> jumping into life.

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When I was little I used to stay at my grandparents' house over winter break. The days were some of the longest of my life. My grandmother would make me grilled cheese sandwiches and try to teach me how to cross-stitch. I taught myself origami one year. I read a lot, and spent a lot of time in her garden - my grandmother's garden is one of the best fantasy-world backdrops my childhood ever held, all full of hiding places and plants with bright colors and strange fruits, and the big barking dog next door to add just the right hint of danger. When I spent the night, in the morning we'd have grapefruit and toast, and black tea with milk. At home I always ate cereal, and the ceremony of dissecting the grapefruit with the special toothed little spoon seemed so exotic; I loved it even though I thought the grapefruit itself was far too bitter. In the afternoons we would watch my grandma's soaps, which I fervently hope didn't shape my romantic ideals too much.

In the afternoons also, if I was very lucky and if I ate all my sandwich (and pickle!), my grandpa would make his Special. I think I'm the only grandchild to ever get a Special, though I know he made them for my mom when she was a kid. The Special is brilliant in its simplicity: vanilla ice cream with Ovaltine powder on top, which I would then carefully mash into a big malty goop. So much better than vanilla or even chocolate ice cream alone, with a touch of gritty sugar and Papa's magic mixed in. I remember the year after he died, wanting so badly my favorite dessert and knowing somehow that I couldn't ask my grandma to make it for me. It was Papa's Special. She probably wouldn't know how to make it right anyway.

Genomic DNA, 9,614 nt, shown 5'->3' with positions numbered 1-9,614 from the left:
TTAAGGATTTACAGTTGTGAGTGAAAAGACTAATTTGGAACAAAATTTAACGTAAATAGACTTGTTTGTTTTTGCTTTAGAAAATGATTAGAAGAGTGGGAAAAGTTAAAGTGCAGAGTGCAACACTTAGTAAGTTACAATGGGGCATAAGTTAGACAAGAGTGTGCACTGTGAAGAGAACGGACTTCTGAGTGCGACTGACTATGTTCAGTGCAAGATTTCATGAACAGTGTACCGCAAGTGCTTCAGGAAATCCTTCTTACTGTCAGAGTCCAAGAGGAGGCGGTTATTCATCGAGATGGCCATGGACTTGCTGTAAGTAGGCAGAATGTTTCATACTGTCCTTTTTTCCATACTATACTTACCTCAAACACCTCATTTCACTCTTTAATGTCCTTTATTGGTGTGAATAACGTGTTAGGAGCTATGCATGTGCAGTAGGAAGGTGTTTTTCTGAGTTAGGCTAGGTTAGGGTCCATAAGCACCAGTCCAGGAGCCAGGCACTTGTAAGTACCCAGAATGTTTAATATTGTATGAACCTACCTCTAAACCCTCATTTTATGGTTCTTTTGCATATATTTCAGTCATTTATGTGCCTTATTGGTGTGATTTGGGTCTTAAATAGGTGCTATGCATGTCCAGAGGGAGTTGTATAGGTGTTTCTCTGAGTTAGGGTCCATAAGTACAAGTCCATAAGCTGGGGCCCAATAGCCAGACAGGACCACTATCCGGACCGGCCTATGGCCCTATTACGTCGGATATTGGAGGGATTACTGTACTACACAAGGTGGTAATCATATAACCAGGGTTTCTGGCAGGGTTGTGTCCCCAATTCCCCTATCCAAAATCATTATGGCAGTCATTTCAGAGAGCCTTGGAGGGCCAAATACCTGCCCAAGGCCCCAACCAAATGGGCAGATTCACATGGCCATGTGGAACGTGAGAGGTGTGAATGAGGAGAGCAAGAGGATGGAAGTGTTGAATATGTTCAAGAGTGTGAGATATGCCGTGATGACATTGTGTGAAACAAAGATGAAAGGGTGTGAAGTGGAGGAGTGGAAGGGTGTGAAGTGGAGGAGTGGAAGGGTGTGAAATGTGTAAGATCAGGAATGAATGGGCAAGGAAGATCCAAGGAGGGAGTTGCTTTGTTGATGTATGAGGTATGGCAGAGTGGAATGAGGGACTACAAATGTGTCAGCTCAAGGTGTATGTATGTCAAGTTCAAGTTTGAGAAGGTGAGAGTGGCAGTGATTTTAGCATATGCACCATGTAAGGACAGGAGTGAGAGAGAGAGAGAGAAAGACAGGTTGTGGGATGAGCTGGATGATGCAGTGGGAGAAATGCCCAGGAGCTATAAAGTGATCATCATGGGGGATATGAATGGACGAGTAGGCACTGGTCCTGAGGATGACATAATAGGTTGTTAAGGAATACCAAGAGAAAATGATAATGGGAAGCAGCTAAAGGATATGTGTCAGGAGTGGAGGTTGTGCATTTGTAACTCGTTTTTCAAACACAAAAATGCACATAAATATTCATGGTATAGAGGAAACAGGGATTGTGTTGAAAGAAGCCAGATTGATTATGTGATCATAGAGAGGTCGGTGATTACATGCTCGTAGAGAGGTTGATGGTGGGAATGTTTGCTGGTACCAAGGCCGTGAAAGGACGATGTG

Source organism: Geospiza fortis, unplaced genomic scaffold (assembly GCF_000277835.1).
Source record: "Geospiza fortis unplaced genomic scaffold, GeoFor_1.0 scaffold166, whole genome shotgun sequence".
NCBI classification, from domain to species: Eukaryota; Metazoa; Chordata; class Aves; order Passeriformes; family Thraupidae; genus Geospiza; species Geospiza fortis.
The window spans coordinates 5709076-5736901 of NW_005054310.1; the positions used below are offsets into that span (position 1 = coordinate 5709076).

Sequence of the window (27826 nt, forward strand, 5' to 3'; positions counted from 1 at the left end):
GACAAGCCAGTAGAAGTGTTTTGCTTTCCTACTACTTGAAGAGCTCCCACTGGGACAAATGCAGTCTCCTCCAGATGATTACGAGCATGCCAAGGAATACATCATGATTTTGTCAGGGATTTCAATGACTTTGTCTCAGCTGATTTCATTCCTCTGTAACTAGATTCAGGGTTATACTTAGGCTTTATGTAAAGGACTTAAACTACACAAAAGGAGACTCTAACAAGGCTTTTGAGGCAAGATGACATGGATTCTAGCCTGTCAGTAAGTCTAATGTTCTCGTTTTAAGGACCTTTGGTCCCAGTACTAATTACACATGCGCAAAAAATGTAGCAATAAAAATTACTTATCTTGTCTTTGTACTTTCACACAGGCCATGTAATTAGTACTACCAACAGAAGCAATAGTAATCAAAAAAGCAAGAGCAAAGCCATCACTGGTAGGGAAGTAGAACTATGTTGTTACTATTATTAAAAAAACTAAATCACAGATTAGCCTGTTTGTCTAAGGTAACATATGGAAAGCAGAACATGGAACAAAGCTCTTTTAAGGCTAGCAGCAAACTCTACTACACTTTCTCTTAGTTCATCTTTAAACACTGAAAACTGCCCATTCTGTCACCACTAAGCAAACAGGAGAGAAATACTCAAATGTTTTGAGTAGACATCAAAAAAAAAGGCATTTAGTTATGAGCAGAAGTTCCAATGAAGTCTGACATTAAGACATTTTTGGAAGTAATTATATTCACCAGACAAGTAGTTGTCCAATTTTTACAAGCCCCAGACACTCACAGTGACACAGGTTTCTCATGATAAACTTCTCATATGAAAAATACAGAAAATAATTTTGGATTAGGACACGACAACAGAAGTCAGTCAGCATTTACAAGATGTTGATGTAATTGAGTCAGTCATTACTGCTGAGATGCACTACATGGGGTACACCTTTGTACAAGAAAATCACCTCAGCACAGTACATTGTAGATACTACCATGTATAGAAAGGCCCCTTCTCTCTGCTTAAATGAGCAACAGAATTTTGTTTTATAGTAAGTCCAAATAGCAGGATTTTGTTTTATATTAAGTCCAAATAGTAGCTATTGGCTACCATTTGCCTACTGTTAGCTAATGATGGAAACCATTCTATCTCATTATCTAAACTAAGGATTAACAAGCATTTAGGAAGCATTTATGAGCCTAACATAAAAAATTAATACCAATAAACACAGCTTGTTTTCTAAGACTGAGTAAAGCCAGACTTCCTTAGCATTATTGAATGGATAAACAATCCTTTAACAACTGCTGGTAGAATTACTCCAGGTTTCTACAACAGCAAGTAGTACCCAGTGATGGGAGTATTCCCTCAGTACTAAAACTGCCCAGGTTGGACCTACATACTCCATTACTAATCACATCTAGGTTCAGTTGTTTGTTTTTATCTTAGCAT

It is now my surest comfort food, just ahead of grilled cheese sandwiches, oatmeal, and lasagna. Paired with a cup of tea it's almost enough to calm my most jagged fears. Of which I am finding I have plenty.